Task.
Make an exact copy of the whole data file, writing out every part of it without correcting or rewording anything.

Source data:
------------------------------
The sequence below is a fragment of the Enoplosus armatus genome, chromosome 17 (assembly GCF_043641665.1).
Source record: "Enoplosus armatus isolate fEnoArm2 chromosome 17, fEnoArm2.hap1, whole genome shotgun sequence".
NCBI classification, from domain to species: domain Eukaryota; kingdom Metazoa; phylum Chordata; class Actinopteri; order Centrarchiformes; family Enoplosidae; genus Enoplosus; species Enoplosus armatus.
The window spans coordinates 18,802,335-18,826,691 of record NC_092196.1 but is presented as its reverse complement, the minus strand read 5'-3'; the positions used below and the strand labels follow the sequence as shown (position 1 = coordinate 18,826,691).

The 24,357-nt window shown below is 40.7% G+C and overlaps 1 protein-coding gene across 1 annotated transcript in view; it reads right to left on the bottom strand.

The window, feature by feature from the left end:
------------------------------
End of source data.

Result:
The sequence below is a fragment of the Enoplosus armatus genome, chromosome 17 (assembly GCF_043641665.1).
Source record: "Enoplosus armatus isolate fEnoArm2 chromosome 17, fEnoArm2.hap1, whole genome shotgun sequence".
NCBI classification, from domain to species: domain Eukaryota; kingdom Metazoa; phylum Chordata; class Actinopteri; order Centrarchiformes; family Enoplosidae; genus Enoplosus; species Enoplosus armatus.
The window spans coordinates 18,802,335-18,826,691 of record NC_092196.1 but is presented as its reverse complement, the minus strand read 5'-3'; the positions used below and the strand labels follow the sequence as shown (position 1 = coordinate 18,826,691).

The 24,357-nt window shown below is 40.7% G+C and overlaps 1 protein-coding gene across 1 annotated transcript in view; it reads right to left on the bottom strand.

The window, feature by feature from the left end: